African American Muslim minister and human rights activist.
To his admirers he was a courageous advocate for the rights of blacks, a man who indicted white America in the harshest terms for its crimes against black Americans; detractors accused him of preaching racism and violence. He has been called one of the greatest and most influential African Americans in history. (Source: Wikipedia)
MARTIN LUTHER KING Jr
American Baptist minister, activist, humanitarian and leader in the African-American Civil Rights Movement.
He is best known for his role in the advancement of civil rights using the tactics of nonviolence and civil disobedience based on his Christian beliefs and inspired by the nonviolent activism of Mahatma Gandhi.
American politician, educator and author.
Shirley Anita Chisholm (November 30, 1924 – January 1, 2005) was an American politician, educator, and author. In 1968, she became the first black woman elected to the United States Congress and, in 1972, became the first black candidate for a major party’s nomination for President of the United States, and the first woman to run for the Democratic Party’s presidential nomination. (Source: Wikipedia)
Jamaican political leader, publisher, journalist, entrepreneur and orator.
Marcus Mosiah Garvey Jr., ONH (17 August 1887 – 10 June 1940), was a proponent of Black nationalism in Jamaica and especially the United States. He was a leader of a mass movement called Pan-Africanism and he founded the Universal Negro Improvement Association and African Communities League (UNIA-ACL). He also founded the Black Star Line, a shipping and passenger line which promoted the return of the African diaspora to their ancestral lands. Although most American Black leaders condemned his methods and his support for racial segregation, Garvey attracted a large following. The Black Star Line went bankrupt and Garvey was imprisoned for mail fraud in the selling of its stock. His movement then rapidly collapsed. (Source: Wikipedia)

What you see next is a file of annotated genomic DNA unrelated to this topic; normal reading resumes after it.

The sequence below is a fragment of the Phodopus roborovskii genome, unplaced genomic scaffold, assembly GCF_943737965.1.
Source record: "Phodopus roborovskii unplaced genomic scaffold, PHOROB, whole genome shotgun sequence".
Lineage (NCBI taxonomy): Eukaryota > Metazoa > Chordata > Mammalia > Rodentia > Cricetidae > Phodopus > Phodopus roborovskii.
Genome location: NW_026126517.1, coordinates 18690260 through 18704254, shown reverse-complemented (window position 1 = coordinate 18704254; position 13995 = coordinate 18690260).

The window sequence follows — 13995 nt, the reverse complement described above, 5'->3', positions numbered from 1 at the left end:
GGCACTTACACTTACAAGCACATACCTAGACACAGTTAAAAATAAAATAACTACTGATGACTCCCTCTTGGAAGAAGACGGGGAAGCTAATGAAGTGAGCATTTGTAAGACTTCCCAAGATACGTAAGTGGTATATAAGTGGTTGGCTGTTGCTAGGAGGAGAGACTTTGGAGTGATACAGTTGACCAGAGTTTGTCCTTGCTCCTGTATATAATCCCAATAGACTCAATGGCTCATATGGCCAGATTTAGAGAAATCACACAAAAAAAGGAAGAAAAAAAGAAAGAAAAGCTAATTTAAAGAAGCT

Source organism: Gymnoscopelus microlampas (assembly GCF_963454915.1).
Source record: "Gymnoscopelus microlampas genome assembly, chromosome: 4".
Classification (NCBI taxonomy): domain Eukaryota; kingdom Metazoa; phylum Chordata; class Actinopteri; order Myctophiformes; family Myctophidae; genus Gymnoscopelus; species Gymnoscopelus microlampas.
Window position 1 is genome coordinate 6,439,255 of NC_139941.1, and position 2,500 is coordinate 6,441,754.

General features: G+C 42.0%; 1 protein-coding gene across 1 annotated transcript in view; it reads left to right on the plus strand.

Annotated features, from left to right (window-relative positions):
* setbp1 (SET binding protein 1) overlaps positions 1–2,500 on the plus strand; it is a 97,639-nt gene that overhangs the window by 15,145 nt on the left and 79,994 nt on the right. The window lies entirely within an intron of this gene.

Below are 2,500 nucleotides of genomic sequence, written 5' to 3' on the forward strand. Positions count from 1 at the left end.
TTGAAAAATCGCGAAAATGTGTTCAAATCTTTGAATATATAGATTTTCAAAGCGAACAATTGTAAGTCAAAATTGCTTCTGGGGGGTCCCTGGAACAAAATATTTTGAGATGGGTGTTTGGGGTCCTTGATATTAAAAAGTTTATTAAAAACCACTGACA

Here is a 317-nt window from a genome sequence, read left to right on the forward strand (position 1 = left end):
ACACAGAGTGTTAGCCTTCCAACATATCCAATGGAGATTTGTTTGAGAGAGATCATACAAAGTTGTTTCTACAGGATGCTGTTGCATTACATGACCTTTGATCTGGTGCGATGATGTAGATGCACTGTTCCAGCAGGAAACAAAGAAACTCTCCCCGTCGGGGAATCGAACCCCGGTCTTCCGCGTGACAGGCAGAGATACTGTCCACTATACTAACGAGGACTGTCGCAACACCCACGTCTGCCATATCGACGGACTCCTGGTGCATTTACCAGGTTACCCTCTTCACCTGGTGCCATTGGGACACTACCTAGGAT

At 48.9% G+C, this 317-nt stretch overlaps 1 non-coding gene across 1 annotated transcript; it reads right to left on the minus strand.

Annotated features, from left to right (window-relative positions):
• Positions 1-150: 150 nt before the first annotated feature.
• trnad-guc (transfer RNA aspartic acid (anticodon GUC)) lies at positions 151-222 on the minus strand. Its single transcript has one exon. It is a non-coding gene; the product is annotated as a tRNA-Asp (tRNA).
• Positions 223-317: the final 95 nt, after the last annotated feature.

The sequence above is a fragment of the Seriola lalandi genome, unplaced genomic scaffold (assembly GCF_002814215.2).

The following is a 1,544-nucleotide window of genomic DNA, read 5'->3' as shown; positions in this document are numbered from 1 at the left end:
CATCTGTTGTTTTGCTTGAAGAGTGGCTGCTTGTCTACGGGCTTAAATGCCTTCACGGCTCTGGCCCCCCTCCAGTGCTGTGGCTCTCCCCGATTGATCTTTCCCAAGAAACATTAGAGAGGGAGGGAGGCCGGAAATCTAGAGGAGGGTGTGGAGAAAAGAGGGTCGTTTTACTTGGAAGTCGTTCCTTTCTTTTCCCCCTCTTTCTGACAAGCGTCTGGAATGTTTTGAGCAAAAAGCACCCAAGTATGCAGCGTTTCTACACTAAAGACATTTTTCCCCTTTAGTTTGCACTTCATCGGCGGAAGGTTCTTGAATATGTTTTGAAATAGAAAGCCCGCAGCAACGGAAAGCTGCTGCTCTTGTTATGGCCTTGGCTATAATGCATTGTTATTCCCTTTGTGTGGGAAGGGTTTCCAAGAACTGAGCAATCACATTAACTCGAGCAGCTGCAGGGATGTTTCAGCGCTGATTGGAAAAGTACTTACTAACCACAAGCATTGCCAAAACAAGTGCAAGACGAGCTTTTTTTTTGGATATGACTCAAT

Congolese independence leader and the first democratically elected leader of the Congo.
Lumumba was the first democratically elected prime minister of Congo after it gained independence from Belgium on June 30, 1960. He was murdered by Katanga officials on January 17, 1961 after Joseph-Desire Mobutu took power in a coup. The country, now known as the Democratic Republic of Congo, was renamed Zaire by Mobutu. A Belgian parliamentary inquiry concluded in 2001 that Belgium had a “moral responsibility” in Lumumba’s assassination and the government apologised to its former colony, but no legal action was taken afterwards. (Source: Wikipedia)
And there have, of course, been inspirational leaders in Africa for millenia – for example…
Great royal wife of Akhenaten, an Egyptian Pharaoh.
Neferneferuaten Nefertiti (c. 1370 – c. 1330 BC) was an Egyptian queen and the Great Royal Wife (chief consort) of Akhenaten, an Egyptian Pharaoh. Nefertiti and her husband were known for a religious revolution, in which they worshipped one god only, Aten, or the sun disc. With her husband, she reigned at what was arguably the wealthiest period of Ancient Egyptian history. Some scholars believe that Nefertiti ruled briefly as Neferneferuaten after her husband’s death and before the accession of Tutankhamun, although this identification is a matter of ongoing debate. (Source: Wikipedia)